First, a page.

I am running for election to Yale’s governing body, the Yale Corporation, to an Alumni Trustee position for which voting started April 14 and ends on May 23. In recent years, alumni participation in the election has been an anemic 12 percent. I hope 2021 sees a significant voter increase.

To improve alumni participation, there must be discussion about the issues and why the election is important to all Yale graduates. That triggers turnout.

However, according to Yale, “Each year, the university produces materials that enable alumni to cast an informed vote based solely on the information presented in the official election brochure, website and ballot. To maintain this tradition, we ask you to not campaign or otherwise advocate for your candidacy or ask others to do so.”

I respectfully disagree because the materials accompanying the official ballot do not enable anyone to make an informed choice. The university insists there will be no mention of what candidates think about the issues facing Yale, what they intend to do about them or why they want to serve a six-year term.

There is only a bio and a short video. Nothing on issues.

Such a “gag rule” should be banned at an institution whose motto is Lux et Veritas. It is completely contrary to our great university whose commitment to protecting free speech has been embedded in its traditions for generations.

More than 7,200 Yale graduates nominated me by signing the petition placing me on the ballot. They hoped I would help to bring change, transparency and fairness to the way Yale is being run. I intend to honor their trust. 

The Yale-nominated candidate is chosen by a 14-member nominating committee of the Yale Alumni Association. His name was not released to Yale voters until the day before voting begins despite being selected seven weeks earlier. For the past 18 years, YAA has nominated two candidates, but this year YAA only offered one person. Was that a political decision? Why?

Under Yale’s rules, I had to begin my petition effort over a year ago on March 15, 2020. I have been talking to alumni, answering their questions and listening to their concerns for over a year. Anyone can call me at 865-712-5933. Many have. 

Remarkably, Yale insists that’s where the story should end. No more discussion or debate allowed. None of that free exchange of ideas that is the hallmark of a world-renowned university.

Wouldn’t we all be better served if the two candidates joined in an open dialogue to share their views on Yale’s future? After all, that’s what elections are supposed to be all about. Many Yale clubs would be happy to host such an event online. Or the Yale Daily News could arrange a webinar or do in-depth interviews with both of us.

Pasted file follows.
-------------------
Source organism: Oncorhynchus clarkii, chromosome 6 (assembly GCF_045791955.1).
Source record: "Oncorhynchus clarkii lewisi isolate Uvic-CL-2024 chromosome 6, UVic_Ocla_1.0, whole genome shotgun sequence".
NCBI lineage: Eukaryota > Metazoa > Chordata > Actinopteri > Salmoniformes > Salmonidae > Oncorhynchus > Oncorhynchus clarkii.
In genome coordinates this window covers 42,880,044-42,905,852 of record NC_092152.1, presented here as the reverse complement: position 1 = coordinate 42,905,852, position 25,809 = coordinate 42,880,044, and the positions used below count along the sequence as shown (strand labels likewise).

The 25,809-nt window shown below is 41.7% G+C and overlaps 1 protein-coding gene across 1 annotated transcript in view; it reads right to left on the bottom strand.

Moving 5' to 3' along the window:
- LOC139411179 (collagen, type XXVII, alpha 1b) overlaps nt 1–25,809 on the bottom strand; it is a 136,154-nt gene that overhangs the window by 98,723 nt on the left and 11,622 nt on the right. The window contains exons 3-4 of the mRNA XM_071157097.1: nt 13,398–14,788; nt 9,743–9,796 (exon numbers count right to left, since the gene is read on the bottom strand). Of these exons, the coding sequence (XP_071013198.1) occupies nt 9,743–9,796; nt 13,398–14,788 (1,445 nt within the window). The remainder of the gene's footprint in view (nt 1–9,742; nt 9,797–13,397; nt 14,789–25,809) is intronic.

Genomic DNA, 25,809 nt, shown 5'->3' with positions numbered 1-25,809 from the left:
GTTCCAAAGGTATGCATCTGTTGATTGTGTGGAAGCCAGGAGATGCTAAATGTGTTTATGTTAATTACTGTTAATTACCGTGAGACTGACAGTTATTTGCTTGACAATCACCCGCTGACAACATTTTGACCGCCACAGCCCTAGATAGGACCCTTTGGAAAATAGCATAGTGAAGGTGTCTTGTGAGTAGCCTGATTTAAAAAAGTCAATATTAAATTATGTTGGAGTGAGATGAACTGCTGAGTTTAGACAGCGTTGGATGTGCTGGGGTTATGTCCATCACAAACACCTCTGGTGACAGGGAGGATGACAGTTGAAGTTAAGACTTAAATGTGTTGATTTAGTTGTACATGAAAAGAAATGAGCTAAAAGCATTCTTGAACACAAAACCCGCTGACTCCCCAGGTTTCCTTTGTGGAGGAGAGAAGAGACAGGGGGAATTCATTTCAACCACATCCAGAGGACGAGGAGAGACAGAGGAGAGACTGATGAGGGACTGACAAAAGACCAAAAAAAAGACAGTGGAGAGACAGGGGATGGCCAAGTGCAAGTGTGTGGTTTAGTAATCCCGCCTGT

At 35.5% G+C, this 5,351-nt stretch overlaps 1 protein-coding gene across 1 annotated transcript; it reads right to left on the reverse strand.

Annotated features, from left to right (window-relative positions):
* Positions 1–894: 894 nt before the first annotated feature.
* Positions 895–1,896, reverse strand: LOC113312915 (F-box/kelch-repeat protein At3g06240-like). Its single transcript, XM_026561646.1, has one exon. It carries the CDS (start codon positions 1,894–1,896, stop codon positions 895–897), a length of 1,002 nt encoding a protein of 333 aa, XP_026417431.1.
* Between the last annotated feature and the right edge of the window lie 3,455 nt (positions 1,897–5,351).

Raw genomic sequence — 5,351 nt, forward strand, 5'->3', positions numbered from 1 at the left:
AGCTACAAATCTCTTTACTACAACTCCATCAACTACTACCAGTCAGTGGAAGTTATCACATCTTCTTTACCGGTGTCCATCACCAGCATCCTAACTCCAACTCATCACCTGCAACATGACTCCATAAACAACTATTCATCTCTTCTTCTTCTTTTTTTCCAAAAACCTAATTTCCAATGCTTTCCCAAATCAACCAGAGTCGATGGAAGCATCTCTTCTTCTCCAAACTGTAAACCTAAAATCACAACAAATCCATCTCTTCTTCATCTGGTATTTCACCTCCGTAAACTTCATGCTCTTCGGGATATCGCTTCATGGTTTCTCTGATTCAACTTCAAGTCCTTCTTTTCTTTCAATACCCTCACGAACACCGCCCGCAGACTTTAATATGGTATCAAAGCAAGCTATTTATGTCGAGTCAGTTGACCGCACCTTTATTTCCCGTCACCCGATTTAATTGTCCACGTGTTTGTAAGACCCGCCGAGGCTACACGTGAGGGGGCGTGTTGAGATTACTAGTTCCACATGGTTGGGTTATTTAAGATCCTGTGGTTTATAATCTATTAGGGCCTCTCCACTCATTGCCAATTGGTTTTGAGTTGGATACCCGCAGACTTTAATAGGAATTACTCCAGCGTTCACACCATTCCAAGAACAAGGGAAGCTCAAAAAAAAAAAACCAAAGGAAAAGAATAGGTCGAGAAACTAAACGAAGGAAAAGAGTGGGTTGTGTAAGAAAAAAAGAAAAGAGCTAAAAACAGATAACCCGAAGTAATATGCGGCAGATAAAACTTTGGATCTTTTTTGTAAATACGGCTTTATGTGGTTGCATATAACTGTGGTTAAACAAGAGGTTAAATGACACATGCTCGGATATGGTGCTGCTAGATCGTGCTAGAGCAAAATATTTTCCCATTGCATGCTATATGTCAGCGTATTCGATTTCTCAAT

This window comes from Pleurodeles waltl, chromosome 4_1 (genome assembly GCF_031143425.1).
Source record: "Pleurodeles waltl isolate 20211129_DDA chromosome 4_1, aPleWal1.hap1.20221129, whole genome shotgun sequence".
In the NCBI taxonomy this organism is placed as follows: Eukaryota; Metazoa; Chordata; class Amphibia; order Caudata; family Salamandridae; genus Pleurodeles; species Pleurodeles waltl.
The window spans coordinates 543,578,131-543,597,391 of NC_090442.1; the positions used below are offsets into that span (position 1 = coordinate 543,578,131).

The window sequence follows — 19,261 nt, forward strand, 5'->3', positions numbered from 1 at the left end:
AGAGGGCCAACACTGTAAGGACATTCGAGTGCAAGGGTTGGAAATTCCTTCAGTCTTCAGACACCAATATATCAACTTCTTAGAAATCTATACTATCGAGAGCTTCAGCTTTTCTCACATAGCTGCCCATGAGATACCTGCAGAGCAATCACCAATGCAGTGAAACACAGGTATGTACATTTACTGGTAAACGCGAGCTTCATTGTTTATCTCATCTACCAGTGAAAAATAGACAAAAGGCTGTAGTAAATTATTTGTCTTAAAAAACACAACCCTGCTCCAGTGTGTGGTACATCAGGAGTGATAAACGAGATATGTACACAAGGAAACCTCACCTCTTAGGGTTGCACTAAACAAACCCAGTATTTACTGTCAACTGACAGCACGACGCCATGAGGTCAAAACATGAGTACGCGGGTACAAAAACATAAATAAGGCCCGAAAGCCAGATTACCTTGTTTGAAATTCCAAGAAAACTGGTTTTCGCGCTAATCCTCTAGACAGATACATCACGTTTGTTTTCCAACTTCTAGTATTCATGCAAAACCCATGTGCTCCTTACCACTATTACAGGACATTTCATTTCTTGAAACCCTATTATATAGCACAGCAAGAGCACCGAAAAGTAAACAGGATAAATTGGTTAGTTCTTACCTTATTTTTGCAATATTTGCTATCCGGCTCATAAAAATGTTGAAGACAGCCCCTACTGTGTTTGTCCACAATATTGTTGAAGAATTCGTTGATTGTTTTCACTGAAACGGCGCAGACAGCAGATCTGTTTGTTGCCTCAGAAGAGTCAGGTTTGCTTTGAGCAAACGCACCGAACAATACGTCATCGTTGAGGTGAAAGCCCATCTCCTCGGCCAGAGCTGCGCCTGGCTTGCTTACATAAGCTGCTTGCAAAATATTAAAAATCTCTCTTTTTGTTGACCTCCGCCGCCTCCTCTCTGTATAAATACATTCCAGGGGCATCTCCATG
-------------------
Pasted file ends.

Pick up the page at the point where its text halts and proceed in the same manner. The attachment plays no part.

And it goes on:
A look at my history shows a skill set which the Corporation could use, as I am a former 16-year mayor of Knoxville, the home of the University of Tennessee with 25,000 students. I dealt regularly with town-gown relations. I would be only the third mayor in the past 90 years to serve on the Corporation. I can help in working on Yale-New Haven relations.

What are some of the questions we might talk about?

In an earlier op-ed for the Yale Daily News, I detailed several proposals for changes to improve the transparency of Yale’s election process. That might be a good place to start the discussion.

Now that the election is well underway, Yale graduates might benefit as well from an exchange of views on several questions affecting Yale’s strategic vision:

  • How can Yale improve its communications and alumni engagement?
  • What principles should Yale apply in balancing demands on its resources in order to maintain its leadership in science and the humanities while at the same time addressing those areas where the faculty say additional efforts are needed to sustain the university’s competitive edge?
  • How does Yale’s performance compare with peer institutions with respect to tuition increases and the recent growth of its administrative bureaucracy?
  • After being shut down for four consecutive seasons due to the pandemic, is there more Yale needs to do to secure the excellence of its sports programs and their importance to the quality of life on campus?
  • How can we make the alumni trustee election more fair and open as well as on a level playing field?
  • Why are minutes of the Yale Corporation embargoed for 50 years? Yes, 50!

The restrictions on an open election have no basis in law or the history of Yale. They are a fairly recent invention and tradition. They contradict Yale’s history. I want to restore the tradition of robust discussion and transparency.

VICTOR ASHE graduated from Yale College in 1967, and was the political editor of the Yale Daily News from ‘66-’67. He is a petition candidate for the Yale Corporation Board. Contact him at vhashe@aol.com or 865-712-5933.